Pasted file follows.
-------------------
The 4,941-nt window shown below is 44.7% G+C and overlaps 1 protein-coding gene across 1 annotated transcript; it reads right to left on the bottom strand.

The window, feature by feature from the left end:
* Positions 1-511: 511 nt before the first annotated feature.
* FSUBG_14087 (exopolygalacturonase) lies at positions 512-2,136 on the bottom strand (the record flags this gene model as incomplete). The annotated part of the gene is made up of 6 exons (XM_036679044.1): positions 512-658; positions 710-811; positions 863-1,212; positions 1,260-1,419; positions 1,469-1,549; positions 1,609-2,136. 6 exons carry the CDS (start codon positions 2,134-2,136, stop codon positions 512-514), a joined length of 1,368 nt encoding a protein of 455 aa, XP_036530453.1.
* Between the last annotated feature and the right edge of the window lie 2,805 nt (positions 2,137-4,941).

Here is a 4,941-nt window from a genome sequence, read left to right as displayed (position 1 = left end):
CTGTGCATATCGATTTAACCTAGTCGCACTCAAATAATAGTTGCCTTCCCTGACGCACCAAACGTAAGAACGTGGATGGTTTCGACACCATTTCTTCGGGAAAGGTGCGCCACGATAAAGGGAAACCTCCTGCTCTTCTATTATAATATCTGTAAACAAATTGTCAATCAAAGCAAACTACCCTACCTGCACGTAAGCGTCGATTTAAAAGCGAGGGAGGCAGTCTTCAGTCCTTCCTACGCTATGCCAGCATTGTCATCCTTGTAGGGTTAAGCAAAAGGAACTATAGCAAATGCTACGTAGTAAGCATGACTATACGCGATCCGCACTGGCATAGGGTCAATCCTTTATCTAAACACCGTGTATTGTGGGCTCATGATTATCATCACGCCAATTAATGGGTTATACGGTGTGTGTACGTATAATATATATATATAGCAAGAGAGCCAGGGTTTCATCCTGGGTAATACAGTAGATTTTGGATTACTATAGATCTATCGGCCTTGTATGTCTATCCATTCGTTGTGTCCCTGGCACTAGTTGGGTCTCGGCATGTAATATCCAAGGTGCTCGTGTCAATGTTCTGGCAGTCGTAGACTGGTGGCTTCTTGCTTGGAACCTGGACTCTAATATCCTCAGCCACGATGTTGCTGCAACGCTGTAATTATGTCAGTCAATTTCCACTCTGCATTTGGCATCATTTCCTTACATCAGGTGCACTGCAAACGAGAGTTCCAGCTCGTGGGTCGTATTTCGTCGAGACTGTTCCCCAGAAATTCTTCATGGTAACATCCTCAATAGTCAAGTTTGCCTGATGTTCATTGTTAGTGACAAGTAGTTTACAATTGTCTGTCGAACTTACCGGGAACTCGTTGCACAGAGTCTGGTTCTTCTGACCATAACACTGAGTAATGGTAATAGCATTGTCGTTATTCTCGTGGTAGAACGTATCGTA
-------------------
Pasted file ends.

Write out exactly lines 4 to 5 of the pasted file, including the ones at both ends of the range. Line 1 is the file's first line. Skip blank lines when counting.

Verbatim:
* FSUBG_14087 (exopolygalacturonase) lies at positions 512-2,136 on the bottom strand (the record flags this gene model as incomplete). The annotated part of the gene is made up of 6 exons (XM_036679044.1): positions 512-658; positions 710-811; positions 863-1,212; positions 1,260-1,419; positions 1,469-1,549; positions 1,609-2,136. 6 exons carry the CDS (start codon positions 2,134-2,136, stop codon positions 512-514), a joined length of 1,368 nt encoding a protein of 455 aa, XP_036530453.1.
* Between the last annotated feature and the right edge of the window lie 2,805 nt (positions 2,137-4,941).